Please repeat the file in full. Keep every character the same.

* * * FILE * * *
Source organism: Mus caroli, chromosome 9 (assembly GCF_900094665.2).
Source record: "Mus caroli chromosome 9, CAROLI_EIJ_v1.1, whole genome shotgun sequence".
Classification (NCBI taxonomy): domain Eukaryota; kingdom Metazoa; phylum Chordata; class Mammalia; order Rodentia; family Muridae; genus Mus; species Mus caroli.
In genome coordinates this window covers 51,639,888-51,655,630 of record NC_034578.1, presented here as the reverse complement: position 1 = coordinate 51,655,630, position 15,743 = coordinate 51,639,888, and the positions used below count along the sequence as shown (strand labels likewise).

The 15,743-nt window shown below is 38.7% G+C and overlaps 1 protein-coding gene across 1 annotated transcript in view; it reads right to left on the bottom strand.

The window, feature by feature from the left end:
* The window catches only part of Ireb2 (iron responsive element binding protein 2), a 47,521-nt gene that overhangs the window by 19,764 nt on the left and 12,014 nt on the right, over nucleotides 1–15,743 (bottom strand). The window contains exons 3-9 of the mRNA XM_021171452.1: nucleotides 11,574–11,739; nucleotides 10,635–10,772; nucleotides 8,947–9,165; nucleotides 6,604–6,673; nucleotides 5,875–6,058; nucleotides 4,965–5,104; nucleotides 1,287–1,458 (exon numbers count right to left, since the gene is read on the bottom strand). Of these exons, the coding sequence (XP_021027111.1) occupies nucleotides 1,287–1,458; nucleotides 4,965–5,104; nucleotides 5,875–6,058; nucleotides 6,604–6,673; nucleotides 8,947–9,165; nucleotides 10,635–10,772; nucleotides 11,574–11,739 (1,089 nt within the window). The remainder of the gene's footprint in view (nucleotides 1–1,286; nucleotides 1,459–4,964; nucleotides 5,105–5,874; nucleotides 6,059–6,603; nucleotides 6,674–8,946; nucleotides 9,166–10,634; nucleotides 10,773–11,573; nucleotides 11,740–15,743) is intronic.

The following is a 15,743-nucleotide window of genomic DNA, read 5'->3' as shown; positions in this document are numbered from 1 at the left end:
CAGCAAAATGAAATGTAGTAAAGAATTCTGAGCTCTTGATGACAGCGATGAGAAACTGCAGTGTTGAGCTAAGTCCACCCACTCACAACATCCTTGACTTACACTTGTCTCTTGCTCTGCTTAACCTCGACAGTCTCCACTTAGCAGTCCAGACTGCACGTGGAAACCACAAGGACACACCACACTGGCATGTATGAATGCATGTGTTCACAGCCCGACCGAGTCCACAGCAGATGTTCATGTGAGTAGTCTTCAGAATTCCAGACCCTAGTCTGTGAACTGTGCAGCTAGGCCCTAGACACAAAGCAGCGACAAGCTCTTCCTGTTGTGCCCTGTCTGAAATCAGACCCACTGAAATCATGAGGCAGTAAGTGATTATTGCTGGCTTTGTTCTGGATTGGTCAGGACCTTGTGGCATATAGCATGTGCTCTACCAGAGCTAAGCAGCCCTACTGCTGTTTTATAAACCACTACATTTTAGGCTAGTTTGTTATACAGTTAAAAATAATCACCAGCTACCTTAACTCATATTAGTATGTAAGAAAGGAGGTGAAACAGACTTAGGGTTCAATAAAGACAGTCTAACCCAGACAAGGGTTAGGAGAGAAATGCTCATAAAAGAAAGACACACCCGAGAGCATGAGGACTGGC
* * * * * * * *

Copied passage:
Source organism: Mus caroli, chromosome 9 (assembly GCF_900094665.2).
Source record: "Mus caroli chromosome 9, CAROLI_EIJ_v1.1, whole genome shotgun sequence".
Classification (NCBI taxonomy): domain Eukaryota; kingdom Metazoa; phylum Chordata; class Mammalia; order Rodentia; family Muridae; genus Mus; species Mus caroli.
In genome coordinates this window covers 51,639,888-51,655,630 of record NC_034578.1, presented here as the reverse complement: position 1 = coordinate 51,655,630, position 15,743 = coordinate 51,639,888, and the positions used below count along the sequence as shown (strand labels likewise).

The 15,743-nt window shown below is 38.7% G+C and overlaps 1 protein-coding gene across 1 annotated transcript in view; it reads right to left on the bottom strand.

The window, feature by feature from the left end:
* The window catches only part of Ireb2 (iron responsive element binding protein 2), a 47,521-nt gene that overhangs the window by 19,764 nt on the left and 12,014 nt on the right, over nucleotides 1–15,743 (bottom strand). The window contains exons 3-9 of the mRNA XM_021171452.1: nucleotides 11,574–11,739; nucleotides 10,635–10,772; nucleotides 8,947–9,165; nucleotides 6,604–6,673; nucleotides 5,875–6,058; nucleotides 4,965–5,104; nucleotides 1,287–1,458 (exon numbers count right to left, since the gene is read on the bottom strand). Of these exons, the coding sequence (XP_021027111.1) occupies nucleotides 1,287–1,458; nucleotides 4,965–5,104; nucleotides 5,875–6,058; nucleotides 6,604–6,673; nucleotides 8,947–9,165; nucleotides 10,635–10,772; nucleotides 11,574–11,739 (1,089 nt within the window). The remainder of the gene's footprint in view (nucleotides 1–1,286; nucleotides 1,459–4,964; nucleotides 5,105–5,874; nucleotides 6,059–6,603; nucleotides 6,674–8,946; nucleotides 9,166–10,634; nucleotides 10,773–11,573; nucleotides 11,740–15,743) is intronic.

The following is a 15,743-nucleotide window of genomic DNA, read 5'->3' as shown; positions in this document are numbered from 1 at the left end:
CAGCAAAATGAAATGTAGTAAAGAATTCTGAGCTCTTGATGACAGCGATGAGAAACTGCAGTGTTGAGCTAAGTCCACCCACTCACAACATCCTTGACTTACACTTGTCTCTTGCTCTGCTTAACCTCGACAGTCTCCACTTAGCAGTCCAGACTGCACGTGGAAACCACAAGGACACACCACACTGGCATGTATGAATGCATGTGTTCACAGCCCGACCGAGTCCACAGCAGATGTTCATGTGAGTAGTCTTCAGAATTCCAGACCCTAGTCTGTGAACTGTGCAGCTAGGCCCTAGACACAAAGCAGCGACAAGCTCTTCCTGTTGTGCCCTGTCTGAAATCAGACCCACTGAAATCATGAGGCAGTAAGTGATTATTGCTGGCTTTGTTCTGGATTGGTCAGGACCTTGTGGCATATAGCATGTGCTCTACCAGAGCTAAGCAGCCCTACTGCTGTTTTATAAACCACTACATTTTAGGCTAGTTTGTTATACAGTTAAAAATAATCACCAGCTACCTTAACTCATATTAGTATGTAAGAAAGGAGGTGAAACAGACTTAGGGTTCAATAAAGACAGTCTAACCCAGACAAGGGTTAGGAGAGAAATGCTCATAAAAGAAAGACACACCCGAGAGCATGAGGACTGGC